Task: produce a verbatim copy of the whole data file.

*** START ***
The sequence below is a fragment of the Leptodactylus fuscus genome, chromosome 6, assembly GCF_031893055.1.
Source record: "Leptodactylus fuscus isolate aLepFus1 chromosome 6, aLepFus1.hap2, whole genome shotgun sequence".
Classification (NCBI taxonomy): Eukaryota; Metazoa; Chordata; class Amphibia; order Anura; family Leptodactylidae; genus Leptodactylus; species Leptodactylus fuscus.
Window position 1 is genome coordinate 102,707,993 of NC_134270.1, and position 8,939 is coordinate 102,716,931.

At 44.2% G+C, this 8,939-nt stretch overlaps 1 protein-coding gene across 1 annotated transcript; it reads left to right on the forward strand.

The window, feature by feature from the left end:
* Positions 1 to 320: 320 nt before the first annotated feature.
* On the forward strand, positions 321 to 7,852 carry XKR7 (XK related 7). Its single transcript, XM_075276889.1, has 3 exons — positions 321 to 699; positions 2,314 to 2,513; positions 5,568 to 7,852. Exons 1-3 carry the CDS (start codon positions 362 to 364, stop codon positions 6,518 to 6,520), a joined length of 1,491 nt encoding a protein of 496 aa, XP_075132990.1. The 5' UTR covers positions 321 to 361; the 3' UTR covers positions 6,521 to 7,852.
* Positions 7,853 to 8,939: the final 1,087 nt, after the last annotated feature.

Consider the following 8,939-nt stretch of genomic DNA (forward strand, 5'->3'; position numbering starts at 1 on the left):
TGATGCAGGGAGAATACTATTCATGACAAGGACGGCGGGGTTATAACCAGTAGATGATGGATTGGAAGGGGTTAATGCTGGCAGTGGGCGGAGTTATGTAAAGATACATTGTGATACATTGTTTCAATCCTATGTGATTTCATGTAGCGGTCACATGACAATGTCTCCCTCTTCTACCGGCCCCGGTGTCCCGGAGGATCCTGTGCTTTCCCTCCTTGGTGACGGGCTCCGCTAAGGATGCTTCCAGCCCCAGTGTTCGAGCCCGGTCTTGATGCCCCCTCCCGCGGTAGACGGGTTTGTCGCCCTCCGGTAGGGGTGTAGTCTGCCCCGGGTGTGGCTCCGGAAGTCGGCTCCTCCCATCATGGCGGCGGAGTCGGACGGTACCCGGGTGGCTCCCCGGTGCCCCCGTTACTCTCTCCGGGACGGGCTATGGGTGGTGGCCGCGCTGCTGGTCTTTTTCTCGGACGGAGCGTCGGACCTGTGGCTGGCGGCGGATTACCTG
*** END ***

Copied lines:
The sequence below is a fragment of the Leptodactylus fuscus genome, chromosome 6, assembly GCF_031893055.1.
Source record: "Leptodactylus fuscus isolate aLepFus1 chromosome 6, aLepFus1.hap2, whole genome shotgun sequence".
Classification (NCBI taxonomy): Eukaryota; Metazoa; Chordata; class Amphibia; order Anura; family Leptodactylidae; genus Leptodactylus; species Leptodactylus fuscus.
Window position 1 is genome coordinate 102,707,993 of NC_134270.1, and position 8,939 is coordinate 102,716,931.

At 44.2% G+C, this 8,939-nt stretch overlaps 1 protein-coding gene across 1 annotated transcript; it reads left to right on the forward strand.

The window, feature by feature from the left end:
* Positions 1 to 320: 320 nt before the first annotated feature.
* On the forward strand, positions 321 to 7,852 carry XKR7 (XK related 7). Its single transcript, XM_075276889.1, has 3 exons — positions 321 to 699; positions 2,314 to 2,513; positions 5,568 to 7,852. Exons 1-3 carry the CDS (start codon positions 362 to 364, stop codon positions 6,518 to 6,520), a joined length of 1,491 nt encoding a protein of 496 aa, XP_075132990.1. The 5' UTR covers positions 321 to 361; the 3' UTR covers positions 6,521 to 7,852.
* Positions 7,853 to 8,939: the final 1,087 nt, after the last annotated feature.

Consider the following 8,939-nt stretch of genomic DNA (forward strand, 5'->3'; position numbering starts at 1 on the left):
TGATGCAGGGAGAATACTATTCATGACAAGGACGGCGGGGTTATAACCAGTAGATGATGGATTGGAAGGGGTTAATGCTGGCAGTGGGCGGAGTTATGTAAAGATACATTGTGATACATTGTTTCAATCCTATGTGATTTCATGTAGCGGTCACATGACAATGTCTCCCTCTTCTACCGGCCCCGGTGTCCCGGAGGATCCTGTGCTTTCCCTCCTTGGTGACGGGCTCCGCTAAGGATGCTTCCAGCCCCAGTGTTCGAGCCCGGTCTTGATGCCCCCTCCCGCGGTAGACGGGTTTGTCGCCCTCCGGTAGGGGTGTAGTCTGCCCCGGGTGTGGCTCCGGAAGTCGGCTCCTCCCATCATGGCGGCGGAGTCGGACGGTACCCGGGTGGCTCCCCGGTGCCCCCGTTACTCTCTCCGGGACGGGCTATGGGTGGTGGCCGCGCTGCTGGTCTTTTTCTCGGACGGAGCGTCGGACCTGTGGCTGGCGGCGGATTACCTG